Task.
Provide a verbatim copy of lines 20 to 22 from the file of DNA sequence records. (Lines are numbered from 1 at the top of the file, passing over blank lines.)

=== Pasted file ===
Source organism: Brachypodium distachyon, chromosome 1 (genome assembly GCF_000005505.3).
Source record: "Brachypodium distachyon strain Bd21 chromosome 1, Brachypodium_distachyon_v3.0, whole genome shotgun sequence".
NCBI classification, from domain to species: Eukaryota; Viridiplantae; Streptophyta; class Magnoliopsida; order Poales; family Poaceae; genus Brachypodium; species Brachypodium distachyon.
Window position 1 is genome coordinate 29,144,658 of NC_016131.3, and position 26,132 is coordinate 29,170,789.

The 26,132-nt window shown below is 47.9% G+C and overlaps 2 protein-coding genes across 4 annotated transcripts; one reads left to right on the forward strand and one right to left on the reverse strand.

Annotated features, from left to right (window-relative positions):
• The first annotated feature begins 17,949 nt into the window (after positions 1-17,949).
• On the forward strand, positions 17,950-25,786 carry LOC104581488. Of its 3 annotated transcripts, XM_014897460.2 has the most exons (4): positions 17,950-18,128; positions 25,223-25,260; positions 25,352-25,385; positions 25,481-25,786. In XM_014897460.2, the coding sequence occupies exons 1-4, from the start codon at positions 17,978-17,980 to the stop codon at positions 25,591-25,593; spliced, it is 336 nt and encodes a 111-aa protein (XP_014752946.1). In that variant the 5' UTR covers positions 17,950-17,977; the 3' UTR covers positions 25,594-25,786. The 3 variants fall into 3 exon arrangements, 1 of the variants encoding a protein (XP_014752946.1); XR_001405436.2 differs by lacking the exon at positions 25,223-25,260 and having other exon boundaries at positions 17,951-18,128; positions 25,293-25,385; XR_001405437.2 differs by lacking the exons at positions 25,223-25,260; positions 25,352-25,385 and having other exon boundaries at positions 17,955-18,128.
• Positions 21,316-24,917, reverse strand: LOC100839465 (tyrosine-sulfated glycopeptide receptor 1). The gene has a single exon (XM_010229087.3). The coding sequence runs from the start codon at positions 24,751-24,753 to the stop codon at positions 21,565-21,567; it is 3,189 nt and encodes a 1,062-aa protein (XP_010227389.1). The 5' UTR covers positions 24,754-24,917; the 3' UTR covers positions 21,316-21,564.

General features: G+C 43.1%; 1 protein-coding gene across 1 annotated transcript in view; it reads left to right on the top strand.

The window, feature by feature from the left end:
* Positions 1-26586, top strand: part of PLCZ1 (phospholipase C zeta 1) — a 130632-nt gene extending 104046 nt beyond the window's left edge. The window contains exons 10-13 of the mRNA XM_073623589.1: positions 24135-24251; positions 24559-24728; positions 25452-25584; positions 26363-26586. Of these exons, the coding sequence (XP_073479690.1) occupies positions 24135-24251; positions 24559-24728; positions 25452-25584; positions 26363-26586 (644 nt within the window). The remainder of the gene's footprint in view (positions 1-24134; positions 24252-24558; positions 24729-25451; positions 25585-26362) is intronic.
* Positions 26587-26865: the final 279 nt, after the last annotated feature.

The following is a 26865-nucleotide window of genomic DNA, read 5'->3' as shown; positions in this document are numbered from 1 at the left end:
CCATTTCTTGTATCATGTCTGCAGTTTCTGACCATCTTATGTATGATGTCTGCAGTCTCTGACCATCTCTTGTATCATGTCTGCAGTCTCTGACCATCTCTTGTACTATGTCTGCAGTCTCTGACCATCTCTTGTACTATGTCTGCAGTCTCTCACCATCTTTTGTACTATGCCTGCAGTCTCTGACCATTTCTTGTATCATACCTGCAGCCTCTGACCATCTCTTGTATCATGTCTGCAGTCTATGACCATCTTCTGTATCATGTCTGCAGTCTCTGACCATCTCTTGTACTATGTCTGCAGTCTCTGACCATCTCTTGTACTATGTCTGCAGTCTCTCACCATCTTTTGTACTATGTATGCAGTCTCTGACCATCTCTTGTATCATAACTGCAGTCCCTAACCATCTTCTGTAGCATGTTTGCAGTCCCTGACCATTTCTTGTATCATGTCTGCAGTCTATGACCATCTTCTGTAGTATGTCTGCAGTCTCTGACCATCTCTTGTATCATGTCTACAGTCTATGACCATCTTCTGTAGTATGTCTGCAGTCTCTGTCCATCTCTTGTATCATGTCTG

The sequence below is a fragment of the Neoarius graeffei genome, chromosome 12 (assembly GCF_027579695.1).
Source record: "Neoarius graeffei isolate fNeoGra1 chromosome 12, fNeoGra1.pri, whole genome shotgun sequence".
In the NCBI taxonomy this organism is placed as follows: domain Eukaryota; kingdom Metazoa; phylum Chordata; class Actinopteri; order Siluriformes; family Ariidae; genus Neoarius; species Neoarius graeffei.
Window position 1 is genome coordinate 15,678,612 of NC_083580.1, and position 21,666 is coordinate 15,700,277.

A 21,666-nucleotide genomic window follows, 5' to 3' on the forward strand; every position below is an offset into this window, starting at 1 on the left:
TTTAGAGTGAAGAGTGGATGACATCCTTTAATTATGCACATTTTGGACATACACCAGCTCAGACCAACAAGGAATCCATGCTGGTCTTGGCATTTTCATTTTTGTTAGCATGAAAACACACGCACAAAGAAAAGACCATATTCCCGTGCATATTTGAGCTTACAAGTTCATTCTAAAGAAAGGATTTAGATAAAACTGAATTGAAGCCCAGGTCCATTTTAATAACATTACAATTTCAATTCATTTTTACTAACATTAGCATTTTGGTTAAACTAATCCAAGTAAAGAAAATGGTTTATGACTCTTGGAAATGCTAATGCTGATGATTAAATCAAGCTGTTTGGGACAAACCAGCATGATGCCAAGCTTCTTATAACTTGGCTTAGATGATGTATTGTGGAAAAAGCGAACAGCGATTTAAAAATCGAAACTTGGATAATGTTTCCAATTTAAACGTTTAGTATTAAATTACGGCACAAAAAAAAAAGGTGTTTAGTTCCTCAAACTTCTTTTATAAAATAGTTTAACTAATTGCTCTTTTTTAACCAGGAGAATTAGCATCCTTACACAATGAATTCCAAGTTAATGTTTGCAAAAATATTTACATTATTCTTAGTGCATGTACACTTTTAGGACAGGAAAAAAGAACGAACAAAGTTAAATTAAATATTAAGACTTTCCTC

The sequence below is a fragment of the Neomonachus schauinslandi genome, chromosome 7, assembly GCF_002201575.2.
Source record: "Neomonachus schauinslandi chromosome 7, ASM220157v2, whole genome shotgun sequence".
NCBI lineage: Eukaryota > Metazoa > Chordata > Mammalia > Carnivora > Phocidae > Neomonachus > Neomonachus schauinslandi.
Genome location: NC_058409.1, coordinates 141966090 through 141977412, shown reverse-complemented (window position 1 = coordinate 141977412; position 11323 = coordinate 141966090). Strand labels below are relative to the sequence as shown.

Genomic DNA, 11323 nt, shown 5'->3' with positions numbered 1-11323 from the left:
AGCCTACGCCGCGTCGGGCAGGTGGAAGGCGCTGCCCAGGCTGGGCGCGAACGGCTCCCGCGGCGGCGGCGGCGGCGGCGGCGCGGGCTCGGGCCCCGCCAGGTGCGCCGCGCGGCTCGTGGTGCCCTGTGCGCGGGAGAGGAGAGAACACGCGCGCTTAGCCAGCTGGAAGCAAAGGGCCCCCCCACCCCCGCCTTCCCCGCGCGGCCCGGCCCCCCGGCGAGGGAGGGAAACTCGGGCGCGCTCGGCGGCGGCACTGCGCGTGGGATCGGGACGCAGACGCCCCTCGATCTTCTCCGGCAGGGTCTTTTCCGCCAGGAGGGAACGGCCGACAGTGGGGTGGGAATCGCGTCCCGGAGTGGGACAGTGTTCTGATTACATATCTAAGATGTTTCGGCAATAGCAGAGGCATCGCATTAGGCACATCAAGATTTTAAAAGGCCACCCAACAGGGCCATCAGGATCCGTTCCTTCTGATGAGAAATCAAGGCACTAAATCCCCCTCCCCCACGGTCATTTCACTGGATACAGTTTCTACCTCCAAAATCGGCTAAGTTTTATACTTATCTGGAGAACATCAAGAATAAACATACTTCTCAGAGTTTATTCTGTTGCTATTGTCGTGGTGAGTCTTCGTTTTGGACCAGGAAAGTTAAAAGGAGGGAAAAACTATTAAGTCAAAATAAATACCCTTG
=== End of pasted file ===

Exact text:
A 21,666-nucleotide genomic window follows, 5' to 3' on the forward strand; every position below is an offset into this window, starting at 1 on the left:
TTTAGAGTGAAGAGTGGATGACATCCTTTAATTATGCACATTTTGGACATACACCAGCTCAGACCAACAAGGAATCCATGCTGGTCTTGGCATTTTCATTTTTGTTAGCATGAAAACACACGCACAAAGAAAAGACCATATTCCCGTGCATATTTGAGCTTACAAGTTCATTCTAAAGAAAGGATTTAGATAAAACTGAATTGAAGCCCAGGTCCATTTTAATAACATTACAATTTCAATTCATTTTTACTAACATTAGCATTTTGGTTAAACTAATCCAAGTAAAGAAAATGGTTTATGACTCTTGGAAATGCTAATGCTGATGATTAAATCAAGCTGTTTGGGACAAACCAGCATGATGCCAAGCTTCTTATAACTTGGCTTAGATGATGTATTGTGGAAAAAGCGAACAGCGATTTAAAAATCGAAACTTGGATAATGTTTCCAATTTAAACGTTTAGTATTAAATTACGGCACAAAAAAAAAAGGTGTTTAGTTCCTCAAACTTCTTTTATAAAATAGTTTAACTAATTGCTCTTTTTTAACCAGGAGAATTAGCATCCTTACACAATGAATTCCAAGTTAATGTTTGCAAAAATATTTACATTATTCTTAGTGCATGTACACTTTTAGGACAGGAAAAAAGAACGAACAAAGTTAAATTAAATATTAAGACTTTCCTC

The sequence below is a fragment of the Neomonachus schauinslandi genome, chromosome 7, assembly GCF_002201575.2.